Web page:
Conceptualizing effective legal representation for Foster youth: A group concept mapping study

J. Jay Miller, Jacquelynn F. Duron, Jessica Donohue-Dioh, Jennifer M. Geiger

Research output: Contribution to journalArticlepeer-review

4 Scopus citations


Whilst there is broad consensus that foster youth embroiled in dependency court proceedings related to child maltreatment are entitled to effective representation, few studies have examined this phenomenon. This study used Group Concept Mapping (GCM) with a sample of 31 foster youth and alumni to explicate a conceptual framework for effective legal representation. GCM is an integrated, mixed-method research approach that utilizes non-metric multidimensional scaling and hierarchical cluster analyses to analyze qualitative data. As a result, pictorial illustration of the data are generated. Results indicate that youth conceptualized effective legal representation via six unique clusters: Legal Skills, Foster Care Knowledge, Youth/Attorney Relationship, Attitude About Foster Care, Contact, and Communication. Additionally, participants viewed the Communication cluster as most important and feasible, when compared to other clusters in the final solution. Conversely, statements in the Legal Skills cluster were rated the least important and the Foster Care Knowledge was rated least feasible. Data indicates the need for a more wholistic approach to viewing effective legal representation. Findings suggest explicit attention to training about legal approaches and youth/alumni engagement. As well, data provide foundational aspects on which to build future research in this area.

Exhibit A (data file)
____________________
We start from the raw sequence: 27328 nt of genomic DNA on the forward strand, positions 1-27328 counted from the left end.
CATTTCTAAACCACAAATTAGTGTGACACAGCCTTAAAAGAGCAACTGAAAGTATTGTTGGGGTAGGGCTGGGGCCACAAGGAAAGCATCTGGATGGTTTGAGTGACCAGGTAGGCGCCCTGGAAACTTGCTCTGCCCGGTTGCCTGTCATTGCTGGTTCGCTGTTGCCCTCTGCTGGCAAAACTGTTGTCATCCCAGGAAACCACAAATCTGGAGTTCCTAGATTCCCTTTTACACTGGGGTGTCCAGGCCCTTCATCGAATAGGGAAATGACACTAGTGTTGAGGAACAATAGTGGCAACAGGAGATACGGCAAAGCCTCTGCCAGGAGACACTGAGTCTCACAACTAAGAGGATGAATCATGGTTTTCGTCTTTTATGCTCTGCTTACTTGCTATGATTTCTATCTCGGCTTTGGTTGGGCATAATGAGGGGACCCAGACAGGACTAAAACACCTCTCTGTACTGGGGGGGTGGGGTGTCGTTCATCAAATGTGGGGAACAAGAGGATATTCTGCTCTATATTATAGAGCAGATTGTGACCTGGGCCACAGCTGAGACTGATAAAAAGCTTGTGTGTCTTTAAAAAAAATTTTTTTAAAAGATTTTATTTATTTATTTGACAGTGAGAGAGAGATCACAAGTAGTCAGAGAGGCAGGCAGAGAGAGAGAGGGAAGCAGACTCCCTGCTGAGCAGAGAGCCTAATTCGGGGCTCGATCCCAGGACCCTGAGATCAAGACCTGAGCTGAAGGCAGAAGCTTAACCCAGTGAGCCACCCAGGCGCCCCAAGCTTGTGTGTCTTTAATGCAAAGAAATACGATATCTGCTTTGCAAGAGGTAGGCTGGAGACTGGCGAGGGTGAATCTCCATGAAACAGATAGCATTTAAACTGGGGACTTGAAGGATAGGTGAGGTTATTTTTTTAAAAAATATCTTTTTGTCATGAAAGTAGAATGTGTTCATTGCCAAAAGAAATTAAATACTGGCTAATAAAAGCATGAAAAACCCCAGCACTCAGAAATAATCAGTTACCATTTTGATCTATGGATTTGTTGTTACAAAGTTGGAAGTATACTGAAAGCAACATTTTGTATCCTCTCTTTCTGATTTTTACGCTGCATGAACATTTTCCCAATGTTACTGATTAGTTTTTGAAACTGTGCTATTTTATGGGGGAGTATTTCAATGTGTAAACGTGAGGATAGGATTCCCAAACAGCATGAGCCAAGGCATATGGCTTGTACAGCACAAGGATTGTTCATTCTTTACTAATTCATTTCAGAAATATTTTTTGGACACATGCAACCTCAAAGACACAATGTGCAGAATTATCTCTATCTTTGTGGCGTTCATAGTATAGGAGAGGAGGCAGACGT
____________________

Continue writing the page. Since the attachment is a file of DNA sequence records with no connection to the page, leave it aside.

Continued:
Original languageEnglish
Pages (from-to)271-278
Number of pages8
JournalChildren and Youth Services Review
StatePublished - Aug 2018


  • Foster Care
  • Foster Care alumni
  • Foster youth
  • Group concept mapping
  • Legal representation

ASJC Scopus subject areas

  • Education
  • Developmental and Educational Psychology
  • Sociology and Political Science


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